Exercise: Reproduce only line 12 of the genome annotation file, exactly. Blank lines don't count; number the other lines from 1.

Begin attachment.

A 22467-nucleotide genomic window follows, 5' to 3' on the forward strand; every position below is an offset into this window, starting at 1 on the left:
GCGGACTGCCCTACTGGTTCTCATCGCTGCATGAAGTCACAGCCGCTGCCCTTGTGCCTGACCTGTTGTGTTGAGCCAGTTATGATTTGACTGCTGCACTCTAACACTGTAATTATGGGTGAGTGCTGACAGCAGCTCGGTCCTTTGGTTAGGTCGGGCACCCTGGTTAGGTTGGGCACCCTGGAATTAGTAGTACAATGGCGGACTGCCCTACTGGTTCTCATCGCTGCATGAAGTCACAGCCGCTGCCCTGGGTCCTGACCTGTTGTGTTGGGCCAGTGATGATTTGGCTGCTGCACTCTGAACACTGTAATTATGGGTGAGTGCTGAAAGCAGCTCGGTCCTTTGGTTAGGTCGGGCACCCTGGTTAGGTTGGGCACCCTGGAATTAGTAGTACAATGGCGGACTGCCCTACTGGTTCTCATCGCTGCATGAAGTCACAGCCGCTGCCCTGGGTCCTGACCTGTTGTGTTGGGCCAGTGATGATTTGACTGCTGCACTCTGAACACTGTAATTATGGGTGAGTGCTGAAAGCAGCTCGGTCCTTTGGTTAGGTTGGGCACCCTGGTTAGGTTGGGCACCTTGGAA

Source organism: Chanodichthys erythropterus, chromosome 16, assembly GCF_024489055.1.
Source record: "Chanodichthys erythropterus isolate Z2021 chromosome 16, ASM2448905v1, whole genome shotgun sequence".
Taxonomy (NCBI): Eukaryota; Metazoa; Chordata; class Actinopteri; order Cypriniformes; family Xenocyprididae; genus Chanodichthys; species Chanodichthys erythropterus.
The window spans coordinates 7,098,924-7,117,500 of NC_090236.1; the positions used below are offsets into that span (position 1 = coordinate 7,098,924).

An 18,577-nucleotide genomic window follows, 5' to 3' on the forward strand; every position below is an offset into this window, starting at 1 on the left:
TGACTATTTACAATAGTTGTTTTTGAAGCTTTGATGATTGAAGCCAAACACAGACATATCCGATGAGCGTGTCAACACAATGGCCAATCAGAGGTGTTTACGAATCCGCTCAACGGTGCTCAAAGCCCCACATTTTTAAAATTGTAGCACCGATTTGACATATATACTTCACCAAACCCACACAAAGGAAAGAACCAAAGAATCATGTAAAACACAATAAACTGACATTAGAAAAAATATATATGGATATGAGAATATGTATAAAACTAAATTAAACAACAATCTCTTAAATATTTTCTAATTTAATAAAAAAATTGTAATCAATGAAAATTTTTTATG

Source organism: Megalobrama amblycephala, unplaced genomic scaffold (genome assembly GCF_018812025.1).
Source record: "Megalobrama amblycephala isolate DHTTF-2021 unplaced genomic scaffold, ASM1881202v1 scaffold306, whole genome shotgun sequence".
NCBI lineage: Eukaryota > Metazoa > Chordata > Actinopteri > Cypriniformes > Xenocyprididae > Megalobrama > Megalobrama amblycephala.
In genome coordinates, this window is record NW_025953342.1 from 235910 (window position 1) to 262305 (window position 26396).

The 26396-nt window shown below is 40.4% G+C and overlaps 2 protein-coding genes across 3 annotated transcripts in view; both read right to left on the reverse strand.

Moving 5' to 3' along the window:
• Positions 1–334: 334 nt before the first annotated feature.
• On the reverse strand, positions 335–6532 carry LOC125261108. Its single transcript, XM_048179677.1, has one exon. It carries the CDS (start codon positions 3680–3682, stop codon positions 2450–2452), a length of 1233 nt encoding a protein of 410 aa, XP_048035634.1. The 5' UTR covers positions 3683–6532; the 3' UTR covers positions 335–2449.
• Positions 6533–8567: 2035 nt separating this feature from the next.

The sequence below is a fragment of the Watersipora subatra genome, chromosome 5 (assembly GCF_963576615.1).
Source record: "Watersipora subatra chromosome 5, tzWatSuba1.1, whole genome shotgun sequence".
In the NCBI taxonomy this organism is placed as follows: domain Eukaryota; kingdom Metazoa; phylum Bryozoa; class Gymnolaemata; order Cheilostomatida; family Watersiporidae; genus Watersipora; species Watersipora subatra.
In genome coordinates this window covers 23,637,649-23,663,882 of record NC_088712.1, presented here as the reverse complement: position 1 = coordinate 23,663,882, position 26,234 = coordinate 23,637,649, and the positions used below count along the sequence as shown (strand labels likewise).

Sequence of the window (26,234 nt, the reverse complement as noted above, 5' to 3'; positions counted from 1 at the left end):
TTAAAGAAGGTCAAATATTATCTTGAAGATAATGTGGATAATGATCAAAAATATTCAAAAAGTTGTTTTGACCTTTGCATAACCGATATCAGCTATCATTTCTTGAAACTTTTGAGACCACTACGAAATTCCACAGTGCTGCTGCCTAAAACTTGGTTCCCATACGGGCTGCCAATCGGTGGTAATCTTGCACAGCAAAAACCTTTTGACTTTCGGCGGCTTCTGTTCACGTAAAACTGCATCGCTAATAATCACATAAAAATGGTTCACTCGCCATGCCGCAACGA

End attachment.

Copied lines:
In genome coordinates, this window is record NW_025953342.1 from 235910 (window position 1) to 262305 (window position 26396).